- In January last year, amid the continuing escalation of protests in Tunisia that sparked the Arab Spring, I made reference to an essay by Timothy Garton Ash on the nature of velvet revolutions in comparison with that of traditional revolutions. I came across the said essay through the blog of Manuel L. Quezon III, a foremost public intellectual in the Philippines.In this blog entry, I used Ash's thesis as a premise to my description of post-velvet transitions. Using Antonio Gramsci's theory of hegemonic culture, as modified and adapted to International Relations by Robert W. Cox, I attempted to explain the looming Marcos Restoration in the Philippines.
- The Tunisian explosion was followed by the Egyptian revolution at Tahrir Square. The Egyptian uprising took more time than the usual week-long velvet revolutions. In trying to explain why this was so, I said that Tahrir was not a spontaneous revolution, or a People Power like Tunisia, but a negotiated one. Mubarak had lost, but not to the protesters or the Muslim Brotherhood, but to the military-intelligence clique whom Mubarak had alienated a year before by anointing his son Gamal. This clique, and the United States, were shaping the post-Mubarak transition.
I also described the wide spectrum within the anti-Mubarak movement-- the hodgepodge coalition led by diplomat Mohammed El Baradei and the formidable Muslim Brotherhood-- and the Mubarak elite-- the Gamal faction and the military-intelligence clique led by General Omar Suleiman. These four political actors had been maneuvering for at least a year to define the post-Mubarak dispensation, but the overwhelming protests at the Tahrir tilted the balance towards only one of these four actors: the military-intelligence clique. The result of the Tahrir uprising would later confirm this.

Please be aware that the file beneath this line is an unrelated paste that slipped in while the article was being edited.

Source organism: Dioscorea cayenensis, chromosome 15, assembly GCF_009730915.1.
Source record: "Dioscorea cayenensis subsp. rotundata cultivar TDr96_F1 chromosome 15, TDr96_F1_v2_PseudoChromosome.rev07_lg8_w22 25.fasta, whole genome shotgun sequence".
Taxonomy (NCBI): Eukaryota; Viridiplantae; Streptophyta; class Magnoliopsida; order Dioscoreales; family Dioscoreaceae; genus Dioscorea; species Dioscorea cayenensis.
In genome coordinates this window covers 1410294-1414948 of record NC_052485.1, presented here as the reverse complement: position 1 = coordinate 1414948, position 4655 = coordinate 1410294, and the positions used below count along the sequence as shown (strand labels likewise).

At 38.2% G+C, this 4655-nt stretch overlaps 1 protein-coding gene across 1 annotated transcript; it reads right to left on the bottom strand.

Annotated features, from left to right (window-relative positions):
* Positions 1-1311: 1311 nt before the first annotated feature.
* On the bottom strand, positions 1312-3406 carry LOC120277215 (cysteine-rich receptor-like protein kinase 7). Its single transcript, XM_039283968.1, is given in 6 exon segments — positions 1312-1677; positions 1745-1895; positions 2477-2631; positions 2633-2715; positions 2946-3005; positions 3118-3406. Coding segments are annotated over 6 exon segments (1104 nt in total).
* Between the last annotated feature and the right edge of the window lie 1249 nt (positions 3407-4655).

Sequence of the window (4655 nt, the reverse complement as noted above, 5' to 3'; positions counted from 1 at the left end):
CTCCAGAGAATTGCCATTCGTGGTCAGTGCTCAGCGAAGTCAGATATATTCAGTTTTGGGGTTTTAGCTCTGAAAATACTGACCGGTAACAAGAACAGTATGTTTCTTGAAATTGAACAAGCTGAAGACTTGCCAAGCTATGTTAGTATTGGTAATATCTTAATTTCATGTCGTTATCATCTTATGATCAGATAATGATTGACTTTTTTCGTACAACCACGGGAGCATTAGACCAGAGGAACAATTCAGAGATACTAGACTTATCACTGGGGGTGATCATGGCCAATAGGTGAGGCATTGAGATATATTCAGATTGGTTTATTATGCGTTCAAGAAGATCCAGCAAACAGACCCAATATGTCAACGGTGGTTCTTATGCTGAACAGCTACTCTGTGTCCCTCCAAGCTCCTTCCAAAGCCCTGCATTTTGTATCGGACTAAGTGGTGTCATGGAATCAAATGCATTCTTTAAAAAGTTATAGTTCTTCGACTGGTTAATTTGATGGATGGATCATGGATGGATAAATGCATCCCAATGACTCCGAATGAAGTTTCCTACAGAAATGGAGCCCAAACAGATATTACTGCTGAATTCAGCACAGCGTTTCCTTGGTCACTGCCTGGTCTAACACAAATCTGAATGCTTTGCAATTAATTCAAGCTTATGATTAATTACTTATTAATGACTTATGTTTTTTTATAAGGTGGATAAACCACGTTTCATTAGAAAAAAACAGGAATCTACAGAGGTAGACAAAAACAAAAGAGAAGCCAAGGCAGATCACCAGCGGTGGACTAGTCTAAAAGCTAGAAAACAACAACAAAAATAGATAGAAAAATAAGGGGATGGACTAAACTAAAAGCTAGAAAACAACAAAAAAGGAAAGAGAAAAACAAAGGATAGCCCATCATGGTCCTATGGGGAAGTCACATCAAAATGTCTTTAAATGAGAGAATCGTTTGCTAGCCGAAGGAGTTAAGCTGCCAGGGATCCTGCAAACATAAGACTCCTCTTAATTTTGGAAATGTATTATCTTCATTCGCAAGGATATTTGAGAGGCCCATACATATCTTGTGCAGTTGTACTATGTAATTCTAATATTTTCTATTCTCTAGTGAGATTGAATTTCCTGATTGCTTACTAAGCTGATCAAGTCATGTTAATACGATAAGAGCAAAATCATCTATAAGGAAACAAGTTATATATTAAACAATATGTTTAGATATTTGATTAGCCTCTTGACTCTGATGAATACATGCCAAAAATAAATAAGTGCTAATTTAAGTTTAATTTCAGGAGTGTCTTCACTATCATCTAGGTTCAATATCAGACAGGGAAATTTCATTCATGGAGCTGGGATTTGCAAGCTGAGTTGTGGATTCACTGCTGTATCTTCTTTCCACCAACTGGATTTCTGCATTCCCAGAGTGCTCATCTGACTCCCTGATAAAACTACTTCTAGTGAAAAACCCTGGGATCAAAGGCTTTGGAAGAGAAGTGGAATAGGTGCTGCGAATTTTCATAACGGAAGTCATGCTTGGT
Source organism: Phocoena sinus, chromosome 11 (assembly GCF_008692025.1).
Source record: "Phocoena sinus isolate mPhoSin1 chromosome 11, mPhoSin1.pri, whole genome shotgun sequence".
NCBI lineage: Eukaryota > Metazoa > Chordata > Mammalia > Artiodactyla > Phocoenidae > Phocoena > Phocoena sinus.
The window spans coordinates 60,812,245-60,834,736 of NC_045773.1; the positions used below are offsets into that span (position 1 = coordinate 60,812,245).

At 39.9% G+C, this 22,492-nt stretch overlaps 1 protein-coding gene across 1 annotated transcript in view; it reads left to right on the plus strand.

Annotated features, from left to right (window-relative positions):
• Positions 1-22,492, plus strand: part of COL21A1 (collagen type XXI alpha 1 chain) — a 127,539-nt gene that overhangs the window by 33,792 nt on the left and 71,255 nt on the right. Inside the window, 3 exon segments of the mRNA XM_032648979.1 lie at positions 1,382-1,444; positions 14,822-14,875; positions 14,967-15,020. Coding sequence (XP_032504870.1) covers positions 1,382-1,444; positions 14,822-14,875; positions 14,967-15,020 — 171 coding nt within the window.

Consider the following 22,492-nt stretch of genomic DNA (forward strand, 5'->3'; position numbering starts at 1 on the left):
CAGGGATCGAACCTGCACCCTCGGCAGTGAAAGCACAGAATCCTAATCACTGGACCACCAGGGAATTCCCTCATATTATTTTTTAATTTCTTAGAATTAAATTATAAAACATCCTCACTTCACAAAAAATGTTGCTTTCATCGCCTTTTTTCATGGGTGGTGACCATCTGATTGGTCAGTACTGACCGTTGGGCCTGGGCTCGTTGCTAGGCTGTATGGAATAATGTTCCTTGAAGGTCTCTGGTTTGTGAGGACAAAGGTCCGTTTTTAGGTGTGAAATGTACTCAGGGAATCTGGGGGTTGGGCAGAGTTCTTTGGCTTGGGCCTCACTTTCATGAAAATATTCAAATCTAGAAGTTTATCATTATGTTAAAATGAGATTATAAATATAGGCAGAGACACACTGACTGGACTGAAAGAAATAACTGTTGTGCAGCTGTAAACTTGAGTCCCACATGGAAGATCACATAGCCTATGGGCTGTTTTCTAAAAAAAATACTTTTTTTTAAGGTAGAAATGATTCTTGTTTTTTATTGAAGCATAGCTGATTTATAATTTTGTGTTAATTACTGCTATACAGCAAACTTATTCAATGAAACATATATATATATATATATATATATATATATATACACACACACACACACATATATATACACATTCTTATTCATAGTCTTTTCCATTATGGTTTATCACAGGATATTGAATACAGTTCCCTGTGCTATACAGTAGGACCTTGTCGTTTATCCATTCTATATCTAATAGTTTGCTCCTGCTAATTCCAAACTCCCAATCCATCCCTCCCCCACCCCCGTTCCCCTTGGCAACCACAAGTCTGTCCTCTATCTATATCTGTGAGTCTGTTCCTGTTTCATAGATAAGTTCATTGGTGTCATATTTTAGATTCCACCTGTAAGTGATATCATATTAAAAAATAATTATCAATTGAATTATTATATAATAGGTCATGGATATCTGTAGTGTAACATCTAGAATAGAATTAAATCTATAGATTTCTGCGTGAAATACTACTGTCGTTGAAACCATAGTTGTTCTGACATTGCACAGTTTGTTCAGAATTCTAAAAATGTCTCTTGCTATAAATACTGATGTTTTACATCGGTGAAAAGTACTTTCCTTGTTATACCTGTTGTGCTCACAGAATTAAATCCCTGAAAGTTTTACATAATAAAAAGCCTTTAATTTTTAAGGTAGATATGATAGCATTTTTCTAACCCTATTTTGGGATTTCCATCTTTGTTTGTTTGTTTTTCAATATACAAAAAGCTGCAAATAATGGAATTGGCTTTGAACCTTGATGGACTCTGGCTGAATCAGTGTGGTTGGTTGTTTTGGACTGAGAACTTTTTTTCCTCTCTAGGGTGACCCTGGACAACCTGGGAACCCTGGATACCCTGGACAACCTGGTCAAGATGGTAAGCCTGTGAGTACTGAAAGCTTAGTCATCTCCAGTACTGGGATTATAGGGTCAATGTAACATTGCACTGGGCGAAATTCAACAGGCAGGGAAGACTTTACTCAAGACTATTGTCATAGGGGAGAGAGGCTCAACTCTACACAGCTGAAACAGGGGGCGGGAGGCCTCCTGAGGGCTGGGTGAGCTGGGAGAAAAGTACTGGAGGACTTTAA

- Finally, Mubarak was ousted and replaced by a council of generals. Manila's mainstream media hailed it as a People Power transition, but I wrote: "While many Filipinos are pointing out the parallels between this week’s historic events in Egypt that culminated in the ouster of strongman Hosni Mubarak and the 1986 Edsa People Power Revolution that ousted President Ferdinand Marcos, it must be noted that they are, in a very important way, opposites of each other: Edsa 1986 had seen a military coup that ignited a people power uprising; Tahrir 2011, on the other hand, saw a people power uprising sparking a military coup."
- Nine months later, protests against the slow pace of the reforms broke out. It was obvious that the council of generals were stalling democratization, and I argued that the United States had no choice but to support the generals.
- Meanwhile, writing about the election boycott by Aung San Suu Kyi's National League for Democracy (NLD) in Myanmar, I argued that velvet revolutions are not always the best way to democratization.
- Finally, six months ago, I wrote that apprehensions about China's imperialist intentions, among others, may have driven the ruling junta in Myanmar to institute democratic reforms.